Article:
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APA Style, 7th Edition

A guide to using APA Style for writing research papers.

Web resources come in a variety of types and each type requires variations in how the reference list entry and parenthetical citation are constructed. APA notes that items posted online may not contain needed publication facts.  Nonetheless, citations must contain more than simply the URL which may change or be deleted. 

10.16 Websites

APA addresses proper format for citing webpages and websites in section 10.16. APA does not that this section is only for items that do not fit into any other category. As with citing other items, APA indicates as many of the following elements as possible should be included:

  • Author
  • Date the page was published or created in parentheses with a period following.  If no date is given, use n.d.
  • Title of the page in italics
  • Website name
  • URL; only include retrieval date if the content may change over time and the page may not be archived.  

For example, this is a webpage on a website with a group author.

R: Bread for the World. (2020) How to end hunger: Nutrition in the United States

P: (Bread for the World, 2020)


APA indicates a blogpost should be cited like a journal article as shown in 10.1 example 17.  Entries posted on a blog by the author or an approved guest blogger should be cited in the same format as web sites with the addition of the type of post in brackets after the title. APA indicates blog posts should be included in the reference list and as parenthetical citations.

R: Mounce, W.D. (2020, May 11). Does Paul have one or two purposes for his prayer? (Col. 1:10) - Mondays with Mounce. Zondervan Academic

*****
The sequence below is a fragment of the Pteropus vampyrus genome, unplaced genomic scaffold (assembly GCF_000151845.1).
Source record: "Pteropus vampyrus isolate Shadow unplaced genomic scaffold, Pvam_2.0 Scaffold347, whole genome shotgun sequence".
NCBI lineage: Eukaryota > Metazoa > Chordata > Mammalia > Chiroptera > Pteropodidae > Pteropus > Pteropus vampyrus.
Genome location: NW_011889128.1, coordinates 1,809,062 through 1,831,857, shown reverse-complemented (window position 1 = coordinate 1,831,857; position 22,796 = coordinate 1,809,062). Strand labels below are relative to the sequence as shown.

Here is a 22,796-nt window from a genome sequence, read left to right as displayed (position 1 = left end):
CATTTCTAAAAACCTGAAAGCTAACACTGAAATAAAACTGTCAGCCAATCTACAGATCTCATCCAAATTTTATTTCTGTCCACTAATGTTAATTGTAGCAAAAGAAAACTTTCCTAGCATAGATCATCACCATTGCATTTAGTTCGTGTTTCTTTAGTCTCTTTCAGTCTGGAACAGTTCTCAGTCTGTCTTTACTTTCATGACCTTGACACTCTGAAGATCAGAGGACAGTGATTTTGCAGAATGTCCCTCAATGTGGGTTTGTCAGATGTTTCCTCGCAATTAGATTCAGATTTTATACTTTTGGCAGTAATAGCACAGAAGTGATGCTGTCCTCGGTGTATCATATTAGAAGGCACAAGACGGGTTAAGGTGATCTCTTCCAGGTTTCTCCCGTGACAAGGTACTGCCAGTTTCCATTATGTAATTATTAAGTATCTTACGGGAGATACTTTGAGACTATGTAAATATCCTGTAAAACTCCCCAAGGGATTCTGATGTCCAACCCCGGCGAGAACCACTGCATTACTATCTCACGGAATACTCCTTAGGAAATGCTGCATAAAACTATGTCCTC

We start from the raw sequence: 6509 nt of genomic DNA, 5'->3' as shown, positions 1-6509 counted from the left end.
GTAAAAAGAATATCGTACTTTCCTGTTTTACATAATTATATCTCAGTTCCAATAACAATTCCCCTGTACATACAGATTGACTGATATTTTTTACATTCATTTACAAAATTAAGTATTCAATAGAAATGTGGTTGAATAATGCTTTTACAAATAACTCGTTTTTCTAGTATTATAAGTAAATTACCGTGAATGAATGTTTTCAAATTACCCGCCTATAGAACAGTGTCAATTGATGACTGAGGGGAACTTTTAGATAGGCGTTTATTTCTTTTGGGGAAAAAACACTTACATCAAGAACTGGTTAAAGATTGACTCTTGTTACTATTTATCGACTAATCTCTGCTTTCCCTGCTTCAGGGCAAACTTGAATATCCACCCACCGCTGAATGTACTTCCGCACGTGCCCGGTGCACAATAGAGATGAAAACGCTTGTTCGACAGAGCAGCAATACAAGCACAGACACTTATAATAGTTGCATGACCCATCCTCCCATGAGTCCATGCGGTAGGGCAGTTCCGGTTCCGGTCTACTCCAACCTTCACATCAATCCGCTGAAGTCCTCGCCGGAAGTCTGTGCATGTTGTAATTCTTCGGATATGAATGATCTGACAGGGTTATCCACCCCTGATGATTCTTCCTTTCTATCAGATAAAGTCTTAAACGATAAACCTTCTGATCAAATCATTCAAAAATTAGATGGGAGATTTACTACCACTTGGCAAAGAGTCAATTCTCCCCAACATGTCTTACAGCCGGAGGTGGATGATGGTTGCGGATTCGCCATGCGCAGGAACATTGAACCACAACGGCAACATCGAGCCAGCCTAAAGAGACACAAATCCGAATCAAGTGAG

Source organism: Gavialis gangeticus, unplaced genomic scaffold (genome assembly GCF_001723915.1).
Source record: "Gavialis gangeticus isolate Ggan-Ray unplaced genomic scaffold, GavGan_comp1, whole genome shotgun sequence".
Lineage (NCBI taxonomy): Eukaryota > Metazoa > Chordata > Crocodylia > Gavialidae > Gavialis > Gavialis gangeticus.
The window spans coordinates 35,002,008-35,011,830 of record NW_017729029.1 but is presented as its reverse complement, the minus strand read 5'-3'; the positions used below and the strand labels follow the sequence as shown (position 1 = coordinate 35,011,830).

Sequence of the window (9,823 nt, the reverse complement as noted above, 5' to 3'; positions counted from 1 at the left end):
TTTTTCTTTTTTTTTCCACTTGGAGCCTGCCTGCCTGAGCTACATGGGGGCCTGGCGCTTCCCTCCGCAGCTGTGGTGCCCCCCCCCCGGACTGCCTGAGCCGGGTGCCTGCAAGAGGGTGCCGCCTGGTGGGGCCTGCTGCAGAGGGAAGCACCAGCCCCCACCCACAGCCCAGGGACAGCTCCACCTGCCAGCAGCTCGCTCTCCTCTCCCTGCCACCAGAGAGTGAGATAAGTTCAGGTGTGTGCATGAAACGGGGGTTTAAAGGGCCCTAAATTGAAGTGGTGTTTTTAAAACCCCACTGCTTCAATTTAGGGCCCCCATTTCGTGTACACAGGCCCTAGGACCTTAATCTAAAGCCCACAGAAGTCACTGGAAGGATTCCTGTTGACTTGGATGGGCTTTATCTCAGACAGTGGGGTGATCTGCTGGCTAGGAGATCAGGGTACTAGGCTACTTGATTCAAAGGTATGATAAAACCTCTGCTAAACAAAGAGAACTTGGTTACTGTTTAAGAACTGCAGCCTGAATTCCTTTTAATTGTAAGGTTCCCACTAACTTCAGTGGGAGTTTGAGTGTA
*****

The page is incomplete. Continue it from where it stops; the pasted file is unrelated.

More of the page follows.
P: (Mounce, 2020)

Information on citing a comment on a blog post is provided in section 10.1 example 18.

10.15 Social Media

APA indicates that only original social media content should be cited. When a social media post alerts you to other content, cite the other content as a journal article, blog post, website, or whatever format the other content takes. APA also notes that social media posts may contain irregular spelling or grammar as well as emojis. Posts should not be altered in any form. and emojis should be included to the extent possible. 

Due to the fleeting nature of social media, taking a screenshot of any social media prior to citing is a wise choice.

All social media posts should include the following elements:

  • Author. Twitter and Instagram posts should be followed by [@username] in brackets. 
  • Date of post
  • Content of the post up to the first 20 words. If audiovisuals are included, place a description in brackets. 
  • Social media site name.
  • URL. Not that if the site content may change over time and not be archived, it is permissible to include a retrieved date prior to the URL.

The following example is of a Twitter post.

R: Tygrett, Casey [@cktygrett]. (2015, April 28). "We don't need more Scripture, liturgy, or community. We need the wisdom to know what these all mean & how." Twitter.

P: (Tygrett ,2015)